In 2006, after Israeli forces performed poorly in combat against Hezbollah’s hybrid asymmetric-conventional tactics, some observers wondered whether Israel had lost its deterrent power against its enemy in southern Lebanon. Hezbollah leader Hassan Nasrallah’s subsequent tacit apology to the Lebanese people for the destructiveness of the month-long conflict should have offered a clue that such a conclusion was erroneous. "Had we known that the kidnapping of the soldiers would have led to this, we would definitely not have done it," he said in a television interview following the fighting.
The initial proof of Israel’s renewed deterrent came two years later, when Israeli ground forces entered Gaza to combat Hamas in December 2008. Despite heavy civilian casualties and international outcries criticizing Israel for a disproportionate response to rocket fire from Gaza-based militants, Hezbollah not only refrained from launching any attacks of its own in support of its Palestinian allies, but took pains to make it clear that it was not responsible for the few rockets that were fired from southern Lebanon during the Gaza conflict.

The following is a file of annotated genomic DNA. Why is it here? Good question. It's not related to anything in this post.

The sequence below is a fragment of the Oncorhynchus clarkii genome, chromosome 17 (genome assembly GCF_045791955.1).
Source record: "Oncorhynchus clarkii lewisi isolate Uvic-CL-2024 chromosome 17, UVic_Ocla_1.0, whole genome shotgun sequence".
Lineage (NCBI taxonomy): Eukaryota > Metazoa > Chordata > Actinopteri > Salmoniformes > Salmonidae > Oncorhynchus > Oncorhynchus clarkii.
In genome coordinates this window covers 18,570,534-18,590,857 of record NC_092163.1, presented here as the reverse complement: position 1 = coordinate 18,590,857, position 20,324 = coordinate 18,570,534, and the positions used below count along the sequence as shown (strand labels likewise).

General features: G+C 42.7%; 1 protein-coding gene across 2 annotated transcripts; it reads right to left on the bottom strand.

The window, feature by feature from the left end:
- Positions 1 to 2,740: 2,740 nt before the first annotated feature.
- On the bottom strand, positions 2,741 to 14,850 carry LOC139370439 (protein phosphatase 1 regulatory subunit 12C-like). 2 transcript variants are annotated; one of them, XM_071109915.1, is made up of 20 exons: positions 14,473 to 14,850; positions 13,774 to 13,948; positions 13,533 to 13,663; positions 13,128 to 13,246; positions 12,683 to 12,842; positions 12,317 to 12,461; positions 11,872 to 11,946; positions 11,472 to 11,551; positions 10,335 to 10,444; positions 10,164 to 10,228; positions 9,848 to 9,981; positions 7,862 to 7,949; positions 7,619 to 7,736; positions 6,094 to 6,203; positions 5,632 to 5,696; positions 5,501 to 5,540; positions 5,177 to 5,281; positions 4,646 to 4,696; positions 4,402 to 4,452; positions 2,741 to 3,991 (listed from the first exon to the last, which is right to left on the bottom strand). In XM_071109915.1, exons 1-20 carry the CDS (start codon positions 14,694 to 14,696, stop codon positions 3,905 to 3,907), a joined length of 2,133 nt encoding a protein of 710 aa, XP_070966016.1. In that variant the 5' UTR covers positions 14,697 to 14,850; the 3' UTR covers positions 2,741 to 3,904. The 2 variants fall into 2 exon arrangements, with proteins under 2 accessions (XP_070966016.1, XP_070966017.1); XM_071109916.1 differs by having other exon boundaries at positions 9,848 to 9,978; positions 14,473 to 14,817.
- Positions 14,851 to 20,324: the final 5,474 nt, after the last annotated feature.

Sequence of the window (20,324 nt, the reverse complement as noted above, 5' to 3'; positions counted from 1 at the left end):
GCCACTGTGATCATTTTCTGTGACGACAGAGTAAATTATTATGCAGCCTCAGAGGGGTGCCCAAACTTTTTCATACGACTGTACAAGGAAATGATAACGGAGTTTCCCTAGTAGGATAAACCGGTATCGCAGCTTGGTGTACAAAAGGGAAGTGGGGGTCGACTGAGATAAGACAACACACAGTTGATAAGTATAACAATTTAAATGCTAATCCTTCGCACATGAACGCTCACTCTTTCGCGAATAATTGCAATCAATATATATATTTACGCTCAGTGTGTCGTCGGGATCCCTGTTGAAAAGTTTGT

The most recent exchange of rocket fire and air strikes between Israel and Hamas that ended in last week’s tenuous cease-fire confirms what the 2006 and 2008 conflicts suggested: By demonstrating a willingness to escalate hostilities regardless of international criticism and pressure, Israel forced Hamas to blink first, thereby re-establishing its deterrent with regard to both of its neighboring enemies. The successful introduction of the Iron Dome missile defense system has only added to the effect by reducing the impact of the expanded range of Hamas’ arsenal, which can now reach Tel Aviv and Jerusalem. Having achieved little more than confirming its inability to seriously hurt Israel, Hamas ultimately backed away from the brink of a ground war that neither side wanted, but only one was prepared to pursue.